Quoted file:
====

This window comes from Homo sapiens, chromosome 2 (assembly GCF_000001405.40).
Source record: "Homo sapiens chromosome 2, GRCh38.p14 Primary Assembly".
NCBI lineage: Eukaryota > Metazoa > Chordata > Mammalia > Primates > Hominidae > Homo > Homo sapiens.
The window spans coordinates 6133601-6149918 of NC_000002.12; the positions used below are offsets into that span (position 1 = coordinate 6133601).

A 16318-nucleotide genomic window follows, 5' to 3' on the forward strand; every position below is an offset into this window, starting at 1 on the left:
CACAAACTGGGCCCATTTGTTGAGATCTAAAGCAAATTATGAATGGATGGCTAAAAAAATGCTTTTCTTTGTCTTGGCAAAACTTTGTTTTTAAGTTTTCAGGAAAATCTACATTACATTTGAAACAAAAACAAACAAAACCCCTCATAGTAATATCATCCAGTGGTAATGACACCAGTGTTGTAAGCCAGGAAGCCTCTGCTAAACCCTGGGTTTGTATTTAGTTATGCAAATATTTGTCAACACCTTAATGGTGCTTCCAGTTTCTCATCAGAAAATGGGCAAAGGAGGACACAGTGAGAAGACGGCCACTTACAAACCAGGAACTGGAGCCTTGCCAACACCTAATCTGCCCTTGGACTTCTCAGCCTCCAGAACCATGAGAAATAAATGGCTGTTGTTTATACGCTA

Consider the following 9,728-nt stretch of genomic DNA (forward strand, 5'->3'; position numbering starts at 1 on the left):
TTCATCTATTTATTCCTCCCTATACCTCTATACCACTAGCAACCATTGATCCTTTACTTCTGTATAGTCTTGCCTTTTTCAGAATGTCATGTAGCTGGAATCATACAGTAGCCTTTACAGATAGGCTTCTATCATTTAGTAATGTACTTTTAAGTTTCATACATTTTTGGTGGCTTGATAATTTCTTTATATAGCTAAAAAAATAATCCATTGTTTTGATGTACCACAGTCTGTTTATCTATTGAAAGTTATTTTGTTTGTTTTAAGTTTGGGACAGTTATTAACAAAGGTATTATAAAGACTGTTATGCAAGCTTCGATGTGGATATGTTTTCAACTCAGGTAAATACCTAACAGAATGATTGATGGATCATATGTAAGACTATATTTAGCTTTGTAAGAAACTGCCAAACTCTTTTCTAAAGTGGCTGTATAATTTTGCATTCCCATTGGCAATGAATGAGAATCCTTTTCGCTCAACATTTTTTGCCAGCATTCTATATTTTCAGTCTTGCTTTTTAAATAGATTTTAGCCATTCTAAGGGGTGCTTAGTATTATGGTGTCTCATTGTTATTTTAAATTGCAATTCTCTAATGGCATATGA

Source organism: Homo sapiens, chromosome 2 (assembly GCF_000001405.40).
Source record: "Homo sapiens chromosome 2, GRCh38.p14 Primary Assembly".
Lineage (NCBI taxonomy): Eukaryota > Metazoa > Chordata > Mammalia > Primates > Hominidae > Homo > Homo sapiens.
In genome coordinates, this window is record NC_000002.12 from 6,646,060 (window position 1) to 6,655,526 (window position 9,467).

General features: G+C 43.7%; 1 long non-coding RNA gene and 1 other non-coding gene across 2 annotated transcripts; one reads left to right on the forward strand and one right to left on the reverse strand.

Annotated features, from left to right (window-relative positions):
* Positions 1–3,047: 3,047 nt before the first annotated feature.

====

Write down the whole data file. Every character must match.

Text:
This window comes from Homo sapiens, chromosome 2 (assembly GCF_000001405.40).
Source record: "Homo sapiens chromosome 2, GRCh38.p14 Primary Assembly".
NCBI lineage: Eukaryota > Metazoa > Chordata > Mammalia > Primates > Hominidae > Homo > Homo sapiens.
The window spans coordinates 6133601-6149918 of NC_000002.12; the positions used below are offsets into that span (position 1 = coordinate 6133601).

A 16318-nucleotide genomic window follows, 5' to 3' on the forward strand; every position below is an offset into this window, starting at 1 on the left:
CACAAACTGGGCCCATTTGTTGAGATCTAAAGCAAATTATGAATGGATGGCTAAAAAAATGCTTTTCTTTGTCTTGGCAAAACTTTGTTTTTAAGTTTTCAGGAAAATCTACATTACATTTGAAACAAAAACAAACAAAACCCCTCATAGTAATATCATCCAGTGGTAATGACACCAGTGTTGTAAGCCAGGAAGCCTCTGCTAAACCCTGGGTTTGTATTTAGTTATGCAAATATTTGTCAACACCTTAATGGTGCTTCCAGTTTCTCATCAGAAAATGGGCAAAGGAGGACACAGTGAGAAGACGGCCACTTACAAACCAGGAACTGGAGCCTTGCCAACACCTAATCTGCCCTTGGACTTCTCAGCCTCCAGAACCATGAGAAATAAATGGCTGTTGTTTATACGCTA

Consider the following 9,728-nt stretch of genomic DNA (forward strand, 5'->3'; position numbering starts at 1 on the left):
TTCATCTATTTATTCCTCCCTATACCTCTATACCACTAGCAACCATTGATCCTTTACTTCTGTATAGTCTTGCCTTTTTCAGAATGTCATGTAGCTGGAATCATACAGTAGCCTTTACAGATAGGCTTCTATCATTTAGTAATGTACTTTTAAGTTTCATACATTTTTGGTGGCTTGATAATTTCTTTATATAGCTAAAAAAATAATCCATTGTTTTGATGTACCACAGTCTGTTTATCTATTGAAAGTTATTTTGTTTGTTTTAAGTTTGGGACAGTTATTAACAAAGGTATTATAAAGACTGTTATGCAAGCTTCGATGTGGATATGTTTTCAACTCAGGTAAATACCTAACAGAATGATTGATGGATCATATGTAAGACTATATTTAGCTTTGTAAGAAACTGCCAAACTCTTTTCTAAAGTGGCTGTATAATTTTGCATTCCCATTGGCAATGAATGAGAATCCTTTTCGCTCAACATTTTTTGCCAGCATTCTATATTTTCAGTCTTGCTTTTTAAATAGATTTTAGCCATTCTAAGGGGTGCTTAGTATTATGGTGTCTCATTGTTATTTTAAATTGCAATTCTCTAATGGCATATGA

Source organism: Homo sapiens, chromosome 2 (assembly GCF_000001405.40).
Source record: "Homo sapiens chromosome 2, GRCh38.p14 Primary Assembly".
Lineage (NCBI taxonomy): Eukaryota > Metazoa > Chordata > Mammalia > Primates > Hominidae > Homo > Homo sapiens.
In genome coordinates, this window is record NC_000002.12 from 6,646,060 (window position 1) to 6,655,526 (window position 9,467).

General features: G+C 43.7%; 1 long non-coding RNA gene and 1 other non-coding gene across 2 annotated transcripts; one reads left to right on the forward strand and one right to left on the reverse strand.

Annotated features, from left to right (window-relative positions):
* Positions 1–3,047: 3,047 nt before the first annotated feature.